Plan Unveiled To Give Back Pay To Military Nominees Who Tuberville Blocked


The media outlet Punchbowl News reported Thursday on a plan getting unveiled by Sens. Mike Rounds (R-S.D.) and Joe Manchin (D-W.Va.) that, if approved, would provide military officers affected by recent actions of Sen. Tommy Tuberville (R-Ala.) with back pay. Tuberville held up the orderly approval by the Senate of what became hundreds of military nominees over complaints about support made available by the Defense Department for personnel seeking an abortion.

Just in recent days, Tuberville finally stepped aside from blocking the progression of most of the affected nominations. The Senate had been advancing a plan that would have facilitated the swift confirmation of the affected military nominees through a new procedural approach. Throughout the blockade from Tuberville, concerned observers frequently pointed to impacts on military families whose plans for the near future were upended while Tuberville blocked personnel advancement plans. Responsibilities associated with positions left without Senate-confirmed leadership were fulfilled, generally, on an acting — essentially meaning temporary — basis, forcing another area of personnel realignment.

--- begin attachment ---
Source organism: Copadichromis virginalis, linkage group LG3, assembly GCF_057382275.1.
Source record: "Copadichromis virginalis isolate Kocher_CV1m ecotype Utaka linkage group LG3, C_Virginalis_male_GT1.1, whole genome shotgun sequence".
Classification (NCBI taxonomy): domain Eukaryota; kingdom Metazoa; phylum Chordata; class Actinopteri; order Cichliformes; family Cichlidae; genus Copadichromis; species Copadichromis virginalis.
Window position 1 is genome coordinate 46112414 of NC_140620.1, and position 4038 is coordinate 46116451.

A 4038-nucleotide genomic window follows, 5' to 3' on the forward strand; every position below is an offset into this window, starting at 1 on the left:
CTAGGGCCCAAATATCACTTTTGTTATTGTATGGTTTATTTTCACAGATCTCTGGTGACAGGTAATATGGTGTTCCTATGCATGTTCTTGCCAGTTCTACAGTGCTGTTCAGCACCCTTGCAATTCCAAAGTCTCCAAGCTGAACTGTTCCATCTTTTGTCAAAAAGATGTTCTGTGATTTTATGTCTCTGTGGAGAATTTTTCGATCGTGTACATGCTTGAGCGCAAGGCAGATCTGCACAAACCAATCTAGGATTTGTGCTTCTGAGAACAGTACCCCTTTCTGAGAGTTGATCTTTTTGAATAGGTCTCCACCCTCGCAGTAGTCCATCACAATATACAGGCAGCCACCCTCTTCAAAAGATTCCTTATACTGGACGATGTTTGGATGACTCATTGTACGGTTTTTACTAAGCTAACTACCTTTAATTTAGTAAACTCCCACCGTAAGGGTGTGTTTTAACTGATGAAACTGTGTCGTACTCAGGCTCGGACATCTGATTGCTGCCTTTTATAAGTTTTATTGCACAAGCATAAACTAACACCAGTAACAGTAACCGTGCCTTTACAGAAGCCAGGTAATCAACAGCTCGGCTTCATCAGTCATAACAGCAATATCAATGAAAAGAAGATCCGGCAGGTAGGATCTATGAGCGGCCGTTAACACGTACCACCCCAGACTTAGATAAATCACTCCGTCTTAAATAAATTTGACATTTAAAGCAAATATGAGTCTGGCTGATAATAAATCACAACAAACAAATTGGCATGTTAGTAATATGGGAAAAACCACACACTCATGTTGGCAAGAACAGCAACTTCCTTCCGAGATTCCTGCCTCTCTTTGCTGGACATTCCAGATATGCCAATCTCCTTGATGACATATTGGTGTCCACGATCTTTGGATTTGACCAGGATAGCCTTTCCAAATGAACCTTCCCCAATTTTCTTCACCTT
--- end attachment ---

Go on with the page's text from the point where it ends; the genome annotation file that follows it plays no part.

The bill, as proposed, mandates that covered military officers be provided “pay and allowances at the rates or in the amounts payable for the pay grade associated with the appointment of the individual.” The retroactive pay would begin in each case “30 days after the date on which the appointment of the individual was placed on the Executive Calendar of the Senate,” obviously assuming that such a period would have been a more reasonable expectation for timelines on these figures’ confirmations.

The bill also specifies that the earlier date be used for determining the “seniority of the individual in the grade or rank associated with the appointment.” Tuberville’s crusade produced little, with the contested travel support for certain military personnel seeking an abortion still available. Following the Supreme Court’s overturning of Roe v. Wade, access to abortion in certain states with GOP leadership became more difficult, potentially affecting military personnel there.